Rost: Why Seahawks took the risk with Leonard Williams trade
Oct 31, 2023, 9:38 AM
(Lindsey Wasson/Getty Images)
All gambles are inherently risky, but it’s a risk that Seattle Seahawks brass is willing to take.
The gamble in this case isn’t a fourth-down desperation heave into the end zone or a trick play against a divisional foe. It’s a 2024 second-round pick for 10 games of play from Pro Bowl defensive lineman Leonard Williams.
Why take it? Because Seattle clearly believes it’s only a piece or two away from making that total more than 10 games — ending with a Super Bowl title.
A cautious gambler might feel hesitant parting with that second-rounder (also involved in the trade is a 2025 fifth-round pick). DK Metcalf was a second-rounder. So too was Kenneth Walker III, Boye Mafe, Jarran Reed, Frank Clark, Justin Britt, Bobby Wagner and Uchenna Nwosu, the latter by the Chargers.
The higher pick is intended to offset Williams’ salary cap hit; the Giants will pay all but $647,000 owed to Williams this year in exchange. Still, for some, giving away a Day 2 NFL Draft pick not for a surefire Super Bowl roster but simply for a shot to improve with Williams — a player Seattle will surely need to extend — could be seen as sacrificing sustainability and a chance to find younger, cheaper talent.
Seahawks general manager John Schneider would tell you that no team becomes a contender without risk. Seattle has taken risks before to varying degrees of success: drafting Bruce Irvin with a first-round pick; starting Russell Wilson over high-priced acquisition Matt Flynn; sending a first-round pick to the Vikings for Percy Harvin; a trade for Jimmy Graham; and years later, another high-stakes trade for Jamal Adams. Their biggest risk yet – sending Wilson, the franchise quarterback, to the Broncos – paid off with a new franchise left tackle and one of the league’s most promising young corners.
But risk must also be well-timed, and that’s what makes Monday’s trade for Williams especially notable for Seattle. This isn’t a move being done for future building – the 29-year-old Williams will become a free agent in March, barring an extension. This is a move done to take advantage of a shifting NFC playoff landscape. More simply: it’s a win-now move. And a chance to add a level of talent owned by the conference’s best teams.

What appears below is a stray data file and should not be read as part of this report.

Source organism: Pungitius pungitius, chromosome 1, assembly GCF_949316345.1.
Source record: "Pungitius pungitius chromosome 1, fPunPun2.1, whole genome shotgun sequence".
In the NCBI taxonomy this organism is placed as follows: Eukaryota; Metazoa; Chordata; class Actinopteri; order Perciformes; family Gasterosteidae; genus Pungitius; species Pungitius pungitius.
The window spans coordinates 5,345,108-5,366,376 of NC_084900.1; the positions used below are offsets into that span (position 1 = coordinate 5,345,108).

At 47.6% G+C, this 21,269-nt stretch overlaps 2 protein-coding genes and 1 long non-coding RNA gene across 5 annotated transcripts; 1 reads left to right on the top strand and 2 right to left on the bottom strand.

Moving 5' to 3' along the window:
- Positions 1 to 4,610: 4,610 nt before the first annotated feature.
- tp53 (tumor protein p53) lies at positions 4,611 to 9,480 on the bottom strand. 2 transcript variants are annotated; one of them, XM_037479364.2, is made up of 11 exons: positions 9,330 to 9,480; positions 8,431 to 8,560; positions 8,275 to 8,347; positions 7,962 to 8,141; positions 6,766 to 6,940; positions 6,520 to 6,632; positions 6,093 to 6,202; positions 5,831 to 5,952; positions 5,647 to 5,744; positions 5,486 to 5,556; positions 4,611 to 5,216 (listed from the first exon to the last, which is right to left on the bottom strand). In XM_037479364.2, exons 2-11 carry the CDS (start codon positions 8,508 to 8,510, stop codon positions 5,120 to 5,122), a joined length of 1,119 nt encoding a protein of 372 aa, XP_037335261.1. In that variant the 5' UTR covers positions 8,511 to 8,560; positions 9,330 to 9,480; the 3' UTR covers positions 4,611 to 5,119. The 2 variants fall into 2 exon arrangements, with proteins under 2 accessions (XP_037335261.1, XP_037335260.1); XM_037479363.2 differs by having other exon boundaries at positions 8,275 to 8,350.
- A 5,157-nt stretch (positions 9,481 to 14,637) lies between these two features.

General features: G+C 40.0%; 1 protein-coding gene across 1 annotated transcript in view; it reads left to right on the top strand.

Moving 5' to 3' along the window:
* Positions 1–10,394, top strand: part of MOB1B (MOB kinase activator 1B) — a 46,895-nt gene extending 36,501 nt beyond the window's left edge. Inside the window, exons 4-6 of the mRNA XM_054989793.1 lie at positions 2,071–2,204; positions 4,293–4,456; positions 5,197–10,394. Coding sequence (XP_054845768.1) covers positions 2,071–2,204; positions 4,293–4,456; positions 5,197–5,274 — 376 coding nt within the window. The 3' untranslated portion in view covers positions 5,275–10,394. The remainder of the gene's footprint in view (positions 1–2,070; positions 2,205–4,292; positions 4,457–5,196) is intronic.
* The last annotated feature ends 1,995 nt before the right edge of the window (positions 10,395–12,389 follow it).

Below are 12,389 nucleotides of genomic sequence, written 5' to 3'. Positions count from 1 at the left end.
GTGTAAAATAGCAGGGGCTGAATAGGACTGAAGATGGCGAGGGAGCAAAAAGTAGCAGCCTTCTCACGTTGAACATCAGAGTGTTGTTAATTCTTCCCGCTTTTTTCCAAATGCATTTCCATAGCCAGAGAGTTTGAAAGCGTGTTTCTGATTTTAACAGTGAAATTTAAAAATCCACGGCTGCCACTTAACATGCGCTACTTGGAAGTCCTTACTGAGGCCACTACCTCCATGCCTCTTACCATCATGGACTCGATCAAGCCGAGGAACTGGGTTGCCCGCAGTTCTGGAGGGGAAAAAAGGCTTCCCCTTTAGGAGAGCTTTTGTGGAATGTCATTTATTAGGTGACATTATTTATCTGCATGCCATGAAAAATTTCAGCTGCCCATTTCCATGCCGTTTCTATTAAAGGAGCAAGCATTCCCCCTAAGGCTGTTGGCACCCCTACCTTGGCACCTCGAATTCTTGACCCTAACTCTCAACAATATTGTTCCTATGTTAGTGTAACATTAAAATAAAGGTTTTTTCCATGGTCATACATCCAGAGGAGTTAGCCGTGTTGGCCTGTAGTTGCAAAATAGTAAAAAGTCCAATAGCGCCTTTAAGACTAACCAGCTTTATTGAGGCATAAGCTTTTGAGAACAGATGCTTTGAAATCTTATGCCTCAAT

“We all know guys of this stature come out in the draft and they get drafted in the top 10,” Seahawks coach Pete Carroll told reporters Monday. “You have to be positioned in the top 10 to get him, and fortunately over our history we haven’t had that opportunity. But the unfortunate part is you can see the teams that have and they loaded up. They’ve got guys that can really wreak havoc, make a difference, and they’re the ones that you always wish you could have, but we haven’t had an opportunity to get him.”
For Carroll, that may also be an endorsement of not just the overall talent on the roster, but the type of team he and Schneider have curated: a young team with a well-balanced offense and a much-improved, physical defense. Through moves like this, they can round that out with talent they’d typically be unable to draft
There are questions, but also promise, and that’s enough in a division that just saw the 49ers lose three in a row.